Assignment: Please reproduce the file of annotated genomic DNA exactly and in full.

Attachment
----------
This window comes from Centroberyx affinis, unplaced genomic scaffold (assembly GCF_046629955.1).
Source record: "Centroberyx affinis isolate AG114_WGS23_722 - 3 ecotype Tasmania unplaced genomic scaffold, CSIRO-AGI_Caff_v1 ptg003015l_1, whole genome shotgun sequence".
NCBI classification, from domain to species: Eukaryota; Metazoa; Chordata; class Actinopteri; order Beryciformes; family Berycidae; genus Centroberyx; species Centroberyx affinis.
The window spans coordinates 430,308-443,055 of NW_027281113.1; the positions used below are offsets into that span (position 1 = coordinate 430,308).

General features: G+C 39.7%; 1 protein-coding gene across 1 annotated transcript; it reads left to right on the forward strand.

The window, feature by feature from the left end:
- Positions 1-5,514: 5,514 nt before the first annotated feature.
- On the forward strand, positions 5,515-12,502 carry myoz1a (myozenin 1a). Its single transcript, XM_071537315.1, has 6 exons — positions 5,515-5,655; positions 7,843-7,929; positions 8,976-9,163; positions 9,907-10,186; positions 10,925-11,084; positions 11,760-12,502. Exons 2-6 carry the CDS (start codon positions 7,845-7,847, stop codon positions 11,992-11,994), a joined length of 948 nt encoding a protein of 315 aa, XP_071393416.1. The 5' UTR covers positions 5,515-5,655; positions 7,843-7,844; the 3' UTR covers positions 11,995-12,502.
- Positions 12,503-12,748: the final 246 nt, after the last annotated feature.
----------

This window comes from Centroberyx affinis, unplaced genomic scaffold (assembly GCF_046629955.1).
Source record: "Centroberyx affinis isolate AG114_WGS23_722 - 3 ecotype Tasmania unplaced genomic scaffold, CSIRO-AGI_Caff_v1 ptg003015l_1, whole genome shotgun sequence".
NCBI classification, from domain to species: Eukaryota; Metazoa; Chordata; class Actinopteri; order Beryciformes; family Berycidae; genus Centroberyx; species Centroberyx affinis.
The window spans coordinates 430,308-443,055 of NW_027281113.1; the positions used below are offsets into that span (position 1 = coordinate 430,308).

General features: G+C 39.7%; 1 protein-coding gene across 1 annotated transcript; it reads left to right on the forward strand.

The window, feature by feature from the left end:
- Positions 1-5,514: 5,514 nt before the first annotated feature.
- On the forward strand, positions 5,515-12,502 carry myoz1a (myozenin 1a). Its single transcript, XM_071537315.1, has 6 exons — positions 5,515-5,655; positions 7,843-7,929; positions 8,976-9,163; positions 9,907-10,186; positions 10,925-11,084; positions 11,760-12,502. Exons 2-6 carry the CDS (start codon positions 7,845-7,847, stop codon positions 11,992-11,994), a joined length of 948 nt encoding a protein of 315 aa, XP_071393416.1. The 5' UTR covers positions 5,515-5,655; positions 7,843-7,844; the 3' UTR covers positions 11,995-12,502.
- Positions 12,503-12,748: the final 246 nt, after the last annotated feature.